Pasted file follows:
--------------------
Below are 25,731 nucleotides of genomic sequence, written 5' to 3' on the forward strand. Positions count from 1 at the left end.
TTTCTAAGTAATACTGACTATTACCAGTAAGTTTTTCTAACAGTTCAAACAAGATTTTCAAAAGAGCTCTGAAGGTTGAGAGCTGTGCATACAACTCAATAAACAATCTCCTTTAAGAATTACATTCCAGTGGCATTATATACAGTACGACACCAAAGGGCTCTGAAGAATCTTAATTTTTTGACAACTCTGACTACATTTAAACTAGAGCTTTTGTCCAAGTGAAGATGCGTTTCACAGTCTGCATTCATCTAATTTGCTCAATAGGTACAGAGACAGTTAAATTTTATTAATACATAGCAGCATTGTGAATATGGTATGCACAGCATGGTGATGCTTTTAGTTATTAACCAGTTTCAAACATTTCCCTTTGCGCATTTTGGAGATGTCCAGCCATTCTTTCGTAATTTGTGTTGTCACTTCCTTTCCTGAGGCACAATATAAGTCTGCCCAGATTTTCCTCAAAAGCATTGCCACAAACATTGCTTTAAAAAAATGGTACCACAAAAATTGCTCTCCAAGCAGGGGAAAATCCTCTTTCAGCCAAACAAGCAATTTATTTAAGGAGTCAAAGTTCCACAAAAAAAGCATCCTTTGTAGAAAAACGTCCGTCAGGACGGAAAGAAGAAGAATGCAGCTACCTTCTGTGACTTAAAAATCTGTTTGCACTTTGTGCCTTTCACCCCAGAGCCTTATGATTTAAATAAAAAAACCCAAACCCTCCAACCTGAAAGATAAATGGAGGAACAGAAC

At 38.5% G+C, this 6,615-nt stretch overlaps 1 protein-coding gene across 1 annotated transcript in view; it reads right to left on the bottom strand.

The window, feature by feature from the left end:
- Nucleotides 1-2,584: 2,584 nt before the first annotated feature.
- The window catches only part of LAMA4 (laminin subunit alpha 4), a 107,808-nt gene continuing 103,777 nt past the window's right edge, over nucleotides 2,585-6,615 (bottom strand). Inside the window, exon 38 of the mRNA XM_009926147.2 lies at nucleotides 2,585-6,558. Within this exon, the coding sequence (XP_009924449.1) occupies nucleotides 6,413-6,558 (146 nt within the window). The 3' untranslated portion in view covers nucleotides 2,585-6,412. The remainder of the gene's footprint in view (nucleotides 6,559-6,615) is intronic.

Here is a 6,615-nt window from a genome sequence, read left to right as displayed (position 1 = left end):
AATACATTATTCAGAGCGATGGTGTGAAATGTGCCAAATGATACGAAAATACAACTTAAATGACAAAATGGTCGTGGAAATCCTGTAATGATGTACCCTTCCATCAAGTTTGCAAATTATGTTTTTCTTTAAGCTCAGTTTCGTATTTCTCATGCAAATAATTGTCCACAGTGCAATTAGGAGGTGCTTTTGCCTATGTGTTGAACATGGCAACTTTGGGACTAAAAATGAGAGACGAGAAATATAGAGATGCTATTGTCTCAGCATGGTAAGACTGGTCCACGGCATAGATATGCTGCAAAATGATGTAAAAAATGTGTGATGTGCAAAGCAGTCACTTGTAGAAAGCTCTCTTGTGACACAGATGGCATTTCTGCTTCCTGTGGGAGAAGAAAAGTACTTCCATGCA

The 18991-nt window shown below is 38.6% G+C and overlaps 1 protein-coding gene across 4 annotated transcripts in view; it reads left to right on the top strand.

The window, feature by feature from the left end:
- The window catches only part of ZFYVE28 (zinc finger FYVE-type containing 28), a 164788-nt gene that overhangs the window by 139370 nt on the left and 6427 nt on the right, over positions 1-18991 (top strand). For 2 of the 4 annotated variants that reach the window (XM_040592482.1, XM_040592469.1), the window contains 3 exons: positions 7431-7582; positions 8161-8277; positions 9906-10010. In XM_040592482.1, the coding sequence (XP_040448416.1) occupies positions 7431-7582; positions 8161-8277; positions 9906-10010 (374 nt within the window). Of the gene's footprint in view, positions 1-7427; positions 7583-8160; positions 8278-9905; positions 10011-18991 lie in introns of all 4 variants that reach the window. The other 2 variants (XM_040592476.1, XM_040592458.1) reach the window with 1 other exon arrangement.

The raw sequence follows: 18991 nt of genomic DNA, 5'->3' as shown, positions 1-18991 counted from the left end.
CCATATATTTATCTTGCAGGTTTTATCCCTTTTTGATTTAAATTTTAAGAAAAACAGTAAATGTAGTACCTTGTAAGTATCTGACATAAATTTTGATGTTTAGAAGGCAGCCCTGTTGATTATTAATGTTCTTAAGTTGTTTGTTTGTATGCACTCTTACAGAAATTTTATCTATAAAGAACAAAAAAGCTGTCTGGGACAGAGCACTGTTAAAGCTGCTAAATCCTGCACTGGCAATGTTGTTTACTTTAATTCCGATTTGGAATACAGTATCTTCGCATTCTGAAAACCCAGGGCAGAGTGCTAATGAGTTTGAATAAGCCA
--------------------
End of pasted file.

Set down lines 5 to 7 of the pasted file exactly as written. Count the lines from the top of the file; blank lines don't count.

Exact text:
- Nucleotides 1-2,584: 2,584 nt before the first annotated feature.
- The window catches only part of LAMA4 (laminin subunit alpha 4), a 107,808-nt gene continuing 103,777 nt past the window's right edge, over nucleotides 2,585-6,615 (bottom strand). Inside the window, exon 38 of the mRNA XM_009926147.2 lies at nucleotides 2,585-6,558. Within this exon, the coding sequence (XP_009924449.1) occupies nucleotides 6,413-6,558 (146 nt within the window). The 3' untranslated portion in view covers nucleotides 2,585-6,412. The remainder of the gene's footprint in view (nucleotides 6,559-6,615) is intronic.

Here is a 6,615-nt window from a genome sequence, read left to right as displayed (position 1 = left end):